The next morning, I took it to the online shop where I purchased everything. Luckily they were close by, else I would have had a real problem. They said, oh your motherboard BIOS is out of date and that is why the board will not POST - it does not yet support your memory. But, still no POST. I mentioned the graphics card damage, and the guy swapped it out for a GTX 1060. Suddenly the PC posted (with his memory of course). So, he did the BIOS update, and swapped out his memory for my memory. Still posted. Swapped out his GPU for my GPU - no POST. Tried different connectors - no POST. Still.

At this point I was convinced that my GPU was now toast because of the knock it received. So I packaged it up and sent it back for an RMA (unfortunately not the same shop where I had purchased the new stuff). They tested it over a day or so, and found no problems, so my GPU is fine. They have sent it back to me and I will get it next week.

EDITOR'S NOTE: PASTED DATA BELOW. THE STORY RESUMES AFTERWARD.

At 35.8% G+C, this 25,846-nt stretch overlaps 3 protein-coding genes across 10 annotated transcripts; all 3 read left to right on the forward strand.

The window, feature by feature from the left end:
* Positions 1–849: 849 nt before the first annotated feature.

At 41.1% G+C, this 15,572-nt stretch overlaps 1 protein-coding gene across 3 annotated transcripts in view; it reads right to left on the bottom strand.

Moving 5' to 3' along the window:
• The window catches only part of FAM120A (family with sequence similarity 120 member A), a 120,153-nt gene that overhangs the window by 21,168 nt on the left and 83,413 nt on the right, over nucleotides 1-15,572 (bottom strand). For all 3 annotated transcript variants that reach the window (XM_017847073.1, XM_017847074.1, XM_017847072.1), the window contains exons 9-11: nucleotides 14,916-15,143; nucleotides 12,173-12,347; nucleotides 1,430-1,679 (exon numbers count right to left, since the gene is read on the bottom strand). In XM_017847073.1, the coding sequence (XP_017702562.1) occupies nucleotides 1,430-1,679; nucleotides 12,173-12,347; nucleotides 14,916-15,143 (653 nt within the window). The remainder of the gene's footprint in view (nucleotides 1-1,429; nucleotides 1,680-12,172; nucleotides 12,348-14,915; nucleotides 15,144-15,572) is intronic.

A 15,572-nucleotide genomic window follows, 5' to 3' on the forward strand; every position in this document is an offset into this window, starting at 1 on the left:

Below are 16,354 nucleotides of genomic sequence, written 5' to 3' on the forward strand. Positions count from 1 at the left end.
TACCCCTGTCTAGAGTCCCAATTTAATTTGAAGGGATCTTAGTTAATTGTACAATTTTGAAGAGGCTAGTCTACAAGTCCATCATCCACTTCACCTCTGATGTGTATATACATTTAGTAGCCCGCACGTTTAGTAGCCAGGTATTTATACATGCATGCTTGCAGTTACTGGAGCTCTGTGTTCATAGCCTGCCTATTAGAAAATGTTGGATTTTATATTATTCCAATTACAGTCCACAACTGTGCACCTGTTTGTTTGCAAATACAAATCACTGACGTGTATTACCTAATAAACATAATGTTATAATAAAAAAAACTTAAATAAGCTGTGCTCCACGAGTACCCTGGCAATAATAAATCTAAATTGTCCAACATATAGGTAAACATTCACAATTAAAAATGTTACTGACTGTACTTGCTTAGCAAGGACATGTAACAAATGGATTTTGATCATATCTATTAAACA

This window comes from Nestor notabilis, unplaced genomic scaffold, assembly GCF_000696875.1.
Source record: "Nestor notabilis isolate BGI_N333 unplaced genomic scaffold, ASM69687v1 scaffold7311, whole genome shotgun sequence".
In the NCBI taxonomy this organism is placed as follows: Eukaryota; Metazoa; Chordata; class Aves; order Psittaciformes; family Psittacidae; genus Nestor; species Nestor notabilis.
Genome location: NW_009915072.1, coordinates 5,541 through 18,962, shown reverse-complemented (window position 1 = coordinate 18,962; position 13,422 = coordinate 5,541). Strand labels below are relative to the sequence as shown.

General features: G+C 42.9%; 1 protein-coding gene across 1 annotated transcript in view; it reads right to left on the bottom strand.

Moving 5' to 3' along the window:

Right now, I am posting this from my new Ryzen PC, which I will say feels so much snappier than my old Thuban. I am using a friend's GTX 1070. And, am currently running a memory test to find out if my settings are stable.

The one negative thing I will say about the Ryzen platform is that everyone (well us enthusiasts) know that higher DRAM frequencies are required for getting the best performance. But, actually getting those frequencies, even with a good quality motherboard and good quality memory, is not easy. Right now, I am using my G Skill FlareX at 2933, 1.35V (could even be 1.375V, can't really remember) and 16-16-16-36. I haven't been able to get 3200 to be stable. It boots into windows, but I get memory errors fairly quickly. I haven't played with the SOC voltage.